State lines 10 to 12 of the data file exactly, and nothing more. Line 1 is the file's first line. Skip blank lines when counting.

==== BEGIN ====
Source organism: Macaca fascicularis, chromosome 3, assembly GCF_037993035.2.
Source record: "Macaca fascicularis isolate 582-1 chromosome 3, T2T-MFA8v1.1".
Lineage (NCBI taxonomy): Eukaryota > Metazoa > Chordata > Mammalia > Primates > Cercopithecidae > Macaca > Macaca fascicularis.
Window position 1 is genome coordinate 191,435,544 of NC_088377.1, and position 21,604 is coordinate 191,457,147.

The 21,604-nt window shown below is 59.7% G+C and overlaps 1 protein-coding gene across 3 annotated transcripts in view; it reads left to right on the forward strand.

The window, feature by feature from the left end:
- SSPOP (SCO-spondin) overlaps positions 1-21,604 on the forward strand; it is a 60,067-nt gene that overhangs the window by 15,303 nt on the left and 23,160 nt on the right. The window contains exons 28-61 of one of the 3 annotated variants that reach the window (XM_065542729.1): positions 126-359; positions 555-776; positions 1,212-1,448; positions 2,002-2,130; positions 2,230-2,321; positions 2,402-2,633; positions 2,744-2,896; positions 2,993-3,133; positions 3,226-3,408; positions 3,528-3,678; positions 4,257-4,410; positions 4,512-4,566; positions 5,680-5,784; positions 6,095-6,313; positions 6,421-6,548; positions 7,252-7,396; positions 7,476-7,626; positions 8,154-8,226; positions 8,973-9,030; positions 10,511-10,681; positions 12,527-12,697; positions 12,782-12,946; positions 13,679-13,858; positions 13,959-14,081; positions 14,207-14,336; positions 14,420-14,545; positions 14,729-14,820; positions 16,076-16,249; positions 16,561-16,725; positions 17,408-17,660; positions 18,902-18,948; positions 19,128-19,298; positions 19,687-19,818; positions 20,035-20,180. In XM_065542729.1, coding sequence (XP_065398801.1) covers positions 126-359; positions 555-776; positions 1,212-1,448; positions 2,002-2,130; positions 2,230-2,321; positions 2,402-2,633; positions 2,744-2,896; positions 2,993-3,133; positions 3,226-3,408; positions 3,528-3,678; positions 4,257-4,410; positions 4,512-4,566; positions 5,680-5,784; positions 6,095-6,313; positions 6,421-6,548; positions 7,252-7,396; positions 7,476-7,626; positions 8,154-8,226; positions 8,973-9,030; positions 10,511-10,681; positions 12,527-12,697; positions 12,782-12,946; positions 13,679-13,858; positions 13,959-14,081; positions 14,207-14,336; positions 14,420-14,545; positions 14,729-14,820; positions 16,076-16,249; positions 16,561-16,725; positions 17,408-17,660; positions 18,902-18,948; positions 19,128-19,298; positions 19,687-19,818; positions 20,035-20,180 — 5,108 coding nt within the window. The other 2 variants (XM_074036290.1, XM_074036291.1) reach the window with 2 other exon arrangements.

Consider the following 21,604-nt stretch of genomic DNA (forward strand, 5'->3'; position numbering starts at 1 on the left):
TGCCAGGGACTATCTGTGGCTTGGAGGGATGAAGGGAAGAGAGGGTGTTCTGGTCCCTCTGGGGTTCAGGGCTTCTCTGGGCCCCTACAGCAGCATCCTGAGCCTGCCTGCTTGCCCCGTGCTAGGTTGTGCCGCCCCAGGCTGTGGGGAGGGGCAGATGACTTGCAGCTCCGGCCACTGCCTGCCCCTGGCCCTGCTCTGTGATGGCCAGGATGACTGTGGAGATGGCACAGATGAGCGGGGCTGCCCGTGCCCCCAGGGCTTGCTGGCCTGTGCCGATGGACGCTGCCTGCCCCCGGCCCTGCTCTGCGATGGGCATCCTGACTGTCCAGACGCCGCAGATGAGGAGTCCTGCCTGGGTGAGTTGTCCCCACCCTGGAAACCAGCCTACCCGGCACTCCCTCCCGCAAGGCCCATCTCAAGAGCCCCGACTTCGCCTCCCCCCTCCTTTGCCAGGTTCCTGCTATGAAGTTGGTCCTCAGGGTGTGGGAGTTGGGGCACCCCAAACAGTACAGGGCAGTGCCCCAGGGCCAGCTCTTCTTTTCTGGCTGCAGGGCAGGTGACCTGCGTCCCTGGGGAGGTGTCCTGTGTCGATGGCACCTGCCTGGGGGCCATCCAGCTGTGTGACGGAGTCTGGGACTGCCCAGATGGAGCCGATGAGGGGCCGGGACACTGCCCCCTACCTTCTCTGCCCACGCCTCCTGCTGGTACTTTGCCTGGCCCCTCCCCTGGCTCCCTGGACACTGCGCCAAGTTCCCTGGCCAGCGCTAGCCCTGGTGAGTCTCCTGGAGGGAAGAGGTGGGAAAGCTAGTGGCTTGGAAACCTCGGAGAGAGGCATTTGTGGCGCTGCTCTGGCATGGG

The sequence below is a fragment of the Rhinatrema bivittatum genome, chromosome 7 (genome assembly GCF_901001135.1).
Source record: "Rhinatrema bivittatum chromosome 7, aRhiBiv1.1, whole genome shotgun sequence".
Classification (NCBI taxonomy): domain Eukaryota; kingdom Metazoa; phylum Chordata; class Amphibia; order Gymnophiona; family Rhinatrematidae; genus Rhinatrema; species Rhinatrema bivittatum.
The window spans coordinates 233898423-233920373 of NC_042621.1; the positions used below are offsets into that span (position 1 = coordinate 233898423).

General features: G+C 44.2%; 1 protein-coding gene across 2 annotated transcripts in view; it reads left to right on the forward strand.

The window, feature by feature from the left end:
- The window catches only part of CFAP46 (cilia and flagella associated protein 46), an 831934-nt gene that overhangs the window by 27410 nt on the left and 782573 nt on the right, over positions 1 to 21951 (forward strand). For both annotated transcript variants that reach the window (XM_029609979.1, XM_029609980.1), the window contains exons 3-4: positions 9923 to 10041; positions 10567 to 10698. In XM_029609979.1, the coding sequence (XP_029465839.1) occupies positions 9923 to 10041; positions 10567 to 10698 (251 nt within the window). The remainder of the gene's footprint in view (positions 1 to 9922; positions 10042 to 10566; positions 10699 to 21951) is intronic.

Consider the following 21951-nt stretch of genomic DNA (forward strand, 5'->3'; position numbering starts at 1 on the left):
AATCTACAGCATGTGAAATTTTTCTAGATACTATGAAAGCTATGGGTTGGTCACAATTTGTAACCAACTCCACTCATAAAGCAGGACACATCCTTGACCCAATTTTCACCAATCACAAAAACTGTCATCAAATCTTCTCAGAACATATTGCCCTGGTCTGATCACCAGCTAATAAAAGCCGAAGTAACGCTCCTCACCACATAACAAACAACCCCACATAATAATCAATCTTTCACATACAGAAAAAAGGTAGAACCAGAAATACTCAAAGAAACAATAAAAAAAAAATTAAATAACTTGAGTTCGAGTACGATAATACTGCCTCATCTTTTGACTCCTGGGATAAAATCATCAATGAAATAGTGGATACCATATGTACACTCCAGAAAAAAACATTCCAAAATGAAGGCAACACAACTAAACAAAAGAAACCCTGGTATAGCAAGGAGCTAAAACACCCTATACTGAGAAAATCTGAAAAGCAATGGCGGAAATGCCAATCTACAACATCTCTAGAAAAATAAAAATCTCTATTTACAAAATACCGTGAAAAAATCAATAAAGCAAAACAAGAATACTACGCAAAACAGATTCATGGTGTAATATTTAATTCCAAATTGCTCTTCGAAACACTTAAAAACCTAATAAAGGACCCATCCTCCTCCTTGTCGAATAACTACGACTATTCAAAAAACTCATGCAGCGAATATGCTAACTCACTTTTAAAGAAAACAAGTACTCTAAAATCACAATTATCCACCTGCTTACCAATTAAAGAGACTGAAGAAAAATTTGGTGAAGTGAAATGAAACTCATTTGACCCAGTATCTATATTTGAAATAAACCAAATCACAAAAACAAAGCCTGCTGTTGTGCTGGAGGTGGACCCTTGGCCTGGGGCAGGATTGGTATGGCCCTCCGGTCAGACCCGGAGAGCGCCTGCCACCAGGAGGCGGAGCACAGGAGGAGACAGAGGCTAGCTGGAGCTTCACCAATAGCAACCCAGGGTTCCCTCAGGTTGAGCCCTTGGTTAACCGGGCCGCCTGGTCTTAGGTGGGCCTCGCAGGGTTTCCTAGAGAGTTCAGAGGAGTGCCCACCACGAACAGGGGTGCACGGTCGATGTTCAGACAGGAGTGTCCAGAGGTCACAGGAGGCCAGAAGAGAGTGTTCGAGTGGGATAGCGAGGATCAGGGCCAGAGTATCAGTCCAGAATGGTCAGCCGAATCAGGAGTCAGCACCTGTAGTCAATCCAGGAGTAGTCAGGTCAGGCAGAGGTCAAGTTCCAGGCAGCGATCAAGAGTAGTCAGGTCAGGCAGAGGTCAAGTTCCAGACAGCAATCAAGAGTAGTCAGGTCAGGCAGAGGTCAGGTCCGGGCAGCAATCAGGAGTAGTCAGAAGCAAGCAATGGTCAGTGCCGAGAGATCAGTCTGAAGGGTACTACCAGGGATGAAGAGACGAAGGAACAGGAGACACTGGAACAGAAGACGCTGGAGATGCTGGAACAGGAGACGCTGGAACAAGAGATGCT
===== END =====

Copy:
The sequence below is a fragment of the Rhinatrema bivittatum genome, chromosome 7 (genome assembly GCF_901001135.1).
Source record: "Rhinatrema bivittatum chromosome 7, aRhiBiv1.1, whole genome shotgun sequence".
Classification (NCBI taxonomy): domain Eukaryota; kingdom Metazoa; phylum Chordata; class Amphibia; order Gymnophiona; family Rhinatrematidae; genus Rhinatrema; species Rhinatrema bivittatum.